Review: The Answer Lies In The Black Void ‘Thou Shalt’

As 2023 draws to a close, it’s easy to believe that the year is over for solid new music getting released. While we are all starting to look forward to next year, and for some of us especially, are looking back over the previous months, with an aim to compile a best of 2023 list of albums, that doesn’t mean that its all done by any means.

The Answer Lies In The Black Void 'Thou Shalt' Artwork
The Answer Lies In The Black Void ‘Thou Shalt’ Artwork

Over the course of these past months, I have been part of this shared experience, The Sleeping Shaman, where we are in a position to be getting exposed to new music on a daily basis, and in doing so, it really takes something special to stand out from the crowd. Add to that having music recommended too, it can, at times, be utterly overwhelming.

This is why, when things do start to calm down, it’s just as important to keep the fingers on the pulse and continue to expose and champion new bands and albums as they come up. Recently I had the honour of reviewing the new Unverkalt album, and what a revelation it was, with one of the most unique vocals of the year, which proved that even at this late stage, there are always a few surprises left.

The same can be said for this, the new album by The Answer Lies In The Black Void. Quite a unique experience indeed. It has been a revelation really as it wasn’t at all what I was expecting when I agreed to review it.

Considering that it has such a full sound, it was a bit of a surprise to find that The Answer Lies In The Black Void is actually only a duo. Made up of Martina Horváth, who provides all the vocal experience, and Jason Köhnen, who also plays in multiple other bands, including Bong Ra and Celestial Season, providing the accompanying music, it’s a real feat of creativity indeed. Having quite an eclectic sound, it reminds me at times of early Anneke era The Gathering, and likewise, early Lacuna Coil. The structure of the work nudges those mid to late ‘90s comparisons, and for me, this is no bad thing, as I adore The Gathering, and I love Lacuna Coil too.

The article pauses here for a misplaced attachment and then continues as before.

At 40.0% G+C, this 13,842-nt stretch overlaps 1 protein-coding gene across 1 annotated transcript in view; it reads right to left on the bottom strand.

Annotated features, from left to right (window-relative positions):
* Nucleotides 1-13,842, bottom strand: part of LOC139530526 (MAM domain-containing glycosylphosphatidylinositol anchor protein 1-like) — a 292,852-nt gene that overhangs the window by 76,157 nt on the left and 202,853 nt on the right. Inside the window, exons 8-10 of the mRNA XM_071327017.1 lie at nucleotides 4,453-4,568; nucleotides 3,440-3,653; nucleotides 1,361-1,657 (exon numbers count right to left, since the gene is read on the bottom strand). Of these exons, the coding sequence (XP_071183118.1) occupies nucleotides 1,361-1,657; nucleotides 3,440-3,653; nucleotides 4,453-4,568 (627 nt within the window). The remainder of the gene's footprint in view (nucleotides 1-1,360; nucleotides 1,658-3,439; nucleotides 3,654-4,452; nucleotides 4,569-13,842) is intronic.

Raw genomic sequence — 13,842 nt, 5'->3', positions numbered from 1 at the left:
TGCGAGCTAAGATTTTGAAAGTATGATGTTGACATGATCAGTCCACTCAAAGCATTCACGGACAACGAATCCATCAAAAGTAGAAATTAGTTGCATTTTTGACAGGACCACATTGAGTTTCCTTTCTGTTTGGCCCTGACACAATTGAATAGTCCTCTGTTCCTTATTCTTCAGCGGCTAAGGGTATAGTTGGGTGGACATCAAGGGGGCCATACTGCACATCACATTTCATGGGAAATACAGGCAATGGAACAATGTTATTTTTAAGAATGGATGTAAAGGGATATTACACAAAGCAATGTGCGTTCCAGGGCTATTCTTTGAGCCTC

Nestled quite firmly in the doom genre of things, there is also that late ‘90s Century Media European metal sound in the mix and as much as it is a new release, it could easily be marketed as a hark back to those days of still importing obscure music and swapping names of bands through friends.

a heavy ride filled with venomous highs, entwined with softer elements, which will have you captivated…

Thou Shalt is the second album by the duo and picks up where Forlorn left off in 2021. It is nine tracks of moody, doom infused melancholy, all wrapped up in what feels like a warm recognisable blanket, used to snuggle into on a cold winter’s day. Just shy of forty-five minutes in total, it’s heavy, emotive music, guaranteed to push and pull you in multiple different directions, all at the same time.

Right from the opening track Ataraxia there is a real sense of that nostalgia in the sound. Even from the first listen it had me fixated with its large hooks and otherworldly atmosphere. Huge slabs of chugging guitar over thumping drums give a firm foundation to an ethereal vocal, sublime and soft against the hard-edged backdrop.

It feels at times like it has a perpetual and never-ending drudge to it, where tracks reach a pinnacle, and then travel along at that same pitch indefinitely, while on others, highs and lows break up the consistency.

Tracks such as Jhieronymus are really where I find my feet with it all. The juxtaposition between the cooler, moodier introduction, and the heavier, more menacing sections, really intrigues me. It takes everything I’ve heard up to this point (we are six tracks in by now) and adds a new dimension, previously unheard of.

For me though, the real stand out is track five, Shallow Work. This is where I put the real pinnacle of the experience. It really does show the band at the top of their creativity and vibrance, and what an offering it is. The bursts of intensity are unrivalled, and the mix of guttural screeches courtesy of Chelsea Murphy along with Martina’s clean vocals really do step this one above the rest.

Overall, it’s a heavy ride filled with venomous highs, entwined with softer elements, which will have you captivated, if you let it. One of the last great albums of 2023, check it out, embrace it, and love it for all its worth.

Label: Burning World Records
Band Links: Facebook | Bandcamp | Spotify | Instagram

Scribed by: Lee Beamish